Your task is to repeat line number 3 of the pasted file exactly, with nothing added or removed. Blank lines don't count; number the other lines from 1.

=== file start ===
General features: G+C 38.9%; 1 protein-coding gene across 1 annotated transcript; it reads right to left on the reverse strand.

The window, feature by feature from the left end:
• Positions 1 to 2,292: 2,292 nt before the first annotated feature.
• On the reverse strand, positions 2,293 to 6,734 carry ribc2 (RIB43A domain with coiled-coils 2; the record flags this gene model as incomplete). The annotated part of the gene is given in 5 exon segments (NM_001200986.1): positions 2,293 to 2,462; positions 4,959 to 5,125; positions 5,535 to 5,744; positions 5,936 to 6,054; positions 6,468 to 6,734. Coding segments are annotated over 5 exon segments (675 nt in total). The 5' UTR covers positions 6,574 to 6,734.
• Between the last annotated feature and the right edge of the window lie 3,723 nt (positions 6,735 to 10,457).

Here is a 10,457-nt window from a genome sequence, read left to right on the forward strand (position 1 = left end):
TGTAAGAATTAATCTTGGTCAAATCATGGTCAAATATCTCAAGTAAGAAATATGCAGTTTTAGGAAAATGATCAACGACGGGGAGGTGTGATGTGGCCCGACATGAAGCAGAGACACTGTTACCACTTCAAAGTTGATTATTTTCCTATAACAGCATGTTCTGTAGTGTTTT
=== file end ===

• Positions 1 to 2,292: 2,292 nt before the first annotated feature.